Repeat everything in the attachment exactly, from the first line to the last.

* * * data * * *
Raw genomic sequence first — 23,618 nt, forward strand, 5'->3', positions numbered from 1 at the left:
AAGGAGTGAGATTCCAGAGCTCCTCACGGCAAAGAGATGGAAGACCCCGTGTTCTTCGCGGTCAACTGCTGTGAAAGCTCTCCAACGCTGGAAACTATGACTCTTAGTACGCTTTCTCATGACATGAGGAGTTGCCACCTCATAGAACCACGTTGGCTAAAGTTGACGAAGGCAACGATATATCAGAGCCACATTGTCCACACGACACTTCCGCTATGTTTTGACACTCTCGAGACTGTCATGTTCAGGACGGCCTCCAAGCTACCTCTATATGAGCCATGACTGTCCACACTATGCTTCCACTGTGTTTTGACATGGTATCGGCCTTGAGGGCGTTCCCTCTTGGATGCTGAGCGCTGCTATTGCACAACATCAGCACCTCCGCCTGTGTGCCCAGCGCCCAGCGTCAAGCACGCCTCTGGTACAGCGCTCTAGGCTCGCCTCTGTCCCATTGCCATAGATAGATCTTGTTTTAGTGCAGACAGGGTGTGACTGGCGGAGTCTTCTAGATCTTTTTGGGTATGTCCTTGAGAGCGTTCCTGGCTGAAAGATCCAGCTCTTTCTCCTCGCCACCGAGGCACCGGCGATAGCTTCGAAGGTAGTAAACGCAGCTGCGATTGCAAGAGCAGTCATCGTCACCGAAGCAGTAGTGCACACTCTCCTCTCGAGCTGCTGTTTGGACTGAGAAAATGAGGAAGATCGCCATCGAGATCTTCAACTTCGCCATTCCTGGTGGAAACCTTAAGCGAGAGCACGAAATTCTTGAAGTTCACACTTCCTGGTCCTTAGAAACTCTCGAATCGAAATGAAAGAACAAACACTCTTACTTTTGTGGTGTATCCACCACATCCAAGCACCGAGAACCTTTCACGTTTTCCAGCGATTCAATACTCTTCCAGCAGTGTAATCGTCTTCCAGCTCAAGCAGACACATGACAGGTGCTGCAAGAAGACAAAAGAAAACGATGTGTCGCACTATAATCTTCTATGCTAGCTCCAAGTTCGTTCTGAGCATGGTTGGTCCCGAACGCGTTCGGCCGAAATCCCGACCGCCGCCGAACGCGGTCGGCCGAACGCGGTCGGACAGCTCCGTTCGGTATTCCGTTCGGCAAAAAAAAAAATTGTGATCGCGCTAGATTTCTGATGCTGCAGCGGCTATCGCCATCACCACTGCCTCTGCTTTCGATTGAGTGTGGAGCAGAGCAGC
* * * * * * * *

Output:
Raw genomic sequence first — 23,618 nt, forward strand, 5'->3', positions numbered from 1 at the left:
AAGGAGTGAGATTCCAGAGCTCCTCACGGCAAAGAGATGGAAGACCCCGTGTTCTTCGCGGTCAACTGCTGTGAAAGCTCTCCAACGCTGGAAACTATGACTCTTAGTACGCTTTCTCATGACATGAGGAGTTGCCACCTCATAGAACCACGTTGGCTAAAGTTGACGAAGGCAACGATATATCAGAGCCACATTGTCCACACGACACTTCCGCTATGTTTTGACACTCTCGAGACTGTCATGTTCAGGACGGCCTCCAAGCTACCTCTATATGAGCCATGACTGTCCACACTATGCTTCCACTGTGTTTTGACATGGTATCGGCCTTGAGGGCGTTCCCTCTTGGATGCTGAGCGCTGCTATTGCACAACATCAGCACCTCCGCCTGTGTGCCCAGCGCCCAGCGTCAAGCACGCCTCTGGTACAGCGCTCTAGGCTCGCCTCTGTCCCATTGCCATAGATAGATCTTGTTTTAGTGCAGACAGGGTGTGACTGGCGGAGTCTTCTAGATCTTTTTGGGTATGTCCTTGAGAGCGTTCCTGGCTGAAAGATCCAGCTCTTTCTCCTCGCCACCGAGGCACCGGCGATAGCTTCGAAGGTAGTAAACGCAGCTGCGATTGCAAGAGCAGTCATCGTCACCGAAGCAGTAGTGCACACTCTCCTCTCGAGCTGCTGTTTGGACTGAGAAAATGAGGAAGATCGCCATCGAGATCTTCAACTTCGCCATTCCTGGTGGAAACCTTAAGCGAGAGCACGAAATTCTTGAAGTTCACACTTCCTGGTCCTTAGAAACTCTCGAATCGAAATGAAAGAACAAACACTCTTACTTTTGTGGTGTATCCACCACATCCAAGCACCGAGAACCTTTCACGTTTTCCAGCGATTCAATACTCTTCCAGCAGTGTAATCGTCTTCCAGCTCAAGCAGACACATGACAGGTGCTGCAAGAAGACAAAAGAAAACGATGTGTCGCACTATAATCTTCTATGCTAGCTCCAAGTTCGTTCTGAGCATGGTTGGTCCCGAACGCGTTCGGCCGAAATCCCGACCGCCGCCGAACGCGGTCGGCCGAACGCGGTCGGACAGCTCCGTTCGGTATTCCGTTCGGCAAAAAAAAAAATTGTGATCGCGCTAGATTTCTGATGCTGCAGCGGCTATCGCCATCACCACTGCCTCTGCTTTCGATTGAGTGTGGAGCAGAGCAGC